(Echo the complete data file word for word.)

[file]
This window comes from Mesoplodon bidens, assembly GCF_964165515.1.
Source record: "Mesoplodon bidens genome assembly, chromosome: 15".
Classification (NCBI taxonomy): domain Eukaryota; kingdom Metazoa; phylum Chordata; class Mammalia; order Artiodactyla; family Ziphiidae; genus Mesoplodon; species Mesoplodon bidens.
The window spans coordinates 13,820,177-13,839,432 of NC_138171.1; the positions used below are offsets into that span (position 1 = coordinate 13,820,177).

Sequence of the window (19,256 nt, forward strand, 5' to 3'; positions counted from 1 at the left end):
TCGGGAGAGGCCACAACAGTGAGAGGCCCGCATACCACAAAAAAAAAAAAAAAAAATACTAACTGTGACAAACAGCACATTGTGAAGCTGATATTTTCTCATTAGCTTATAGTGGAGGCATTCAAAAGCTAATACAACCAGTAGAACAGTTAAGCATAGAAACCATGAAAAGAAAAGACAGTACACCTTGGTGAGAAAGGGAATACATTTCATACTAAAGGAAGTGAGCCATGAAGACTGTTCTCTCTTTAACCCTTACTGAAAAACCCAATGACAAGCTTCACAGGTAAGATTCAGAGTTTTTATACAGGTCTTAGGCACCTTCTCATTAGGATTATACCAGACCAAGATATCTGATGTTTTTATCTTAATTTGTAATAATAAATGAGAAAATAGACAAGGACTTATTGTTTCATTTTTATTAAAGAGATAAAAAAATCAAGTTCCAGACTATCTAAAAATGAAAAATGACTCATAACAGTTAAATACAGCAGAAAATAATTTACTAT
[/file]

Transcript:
This window comes from Mesoplodon bidens, assembly GCF_964165515.1.
Source record: "Mesoplodon bidens genome assembly, chromosome: 15".
Classification (NCBI taxonomy): domain Eukaryota; kingdom Metazoa; phylum Chordata; class Mammalia; order Artiodactyla; family Ziphiidae; genus Mesoplodon; species Mesoplodon bidens.
The window spans coordinates 13,820,177-13,839,432 of NC_138171.1; the positions used below are offsets into that span (position 1 = coordinate 13,820,177).

Sequence of the window (19,256 nt, forward strand, 5' to 3'; positions counted from 1 at the left end):
TCGGGAGAGGCCACAACAGTGAGAGGCCCGCATACCACAAAAAAAAAAAAAAAAAATACTAACTGTGACAAACAGCACATTGTGAAGCTGATATTTTCTCATTAGCTTATAGTGGAGGCATTCAAAAGCTAATACAACCAGTAGAACAGTTAAGCATAGAAACCATGAAAAGAAAAGACAGTACACCTTGGTGAGAAAGGGAATACATTTCATACTAAAGGAAGTGAGCCATGAAGACTGTTCTCTCTTTAACCCTTACTGAAAAACCCAATGACAAGCTTCACAGGTAAGATTCAGAGTTTTTATACAGGTCTTAGGCACCTTCTCATTAGGATTATACCAGACCAAGATATCTGATGTTTTTATCTTAATTTGTAATAATAAATGAGAAAATAGACAAGGACTTATTGTTTCATTTTTATTAAAGAGATAAAAAAATCAAGTTCCAGACTATCTAAAAATGAAAAATGACTCATAACAGTTAAATACAGCAGAAAATAATTTACTAT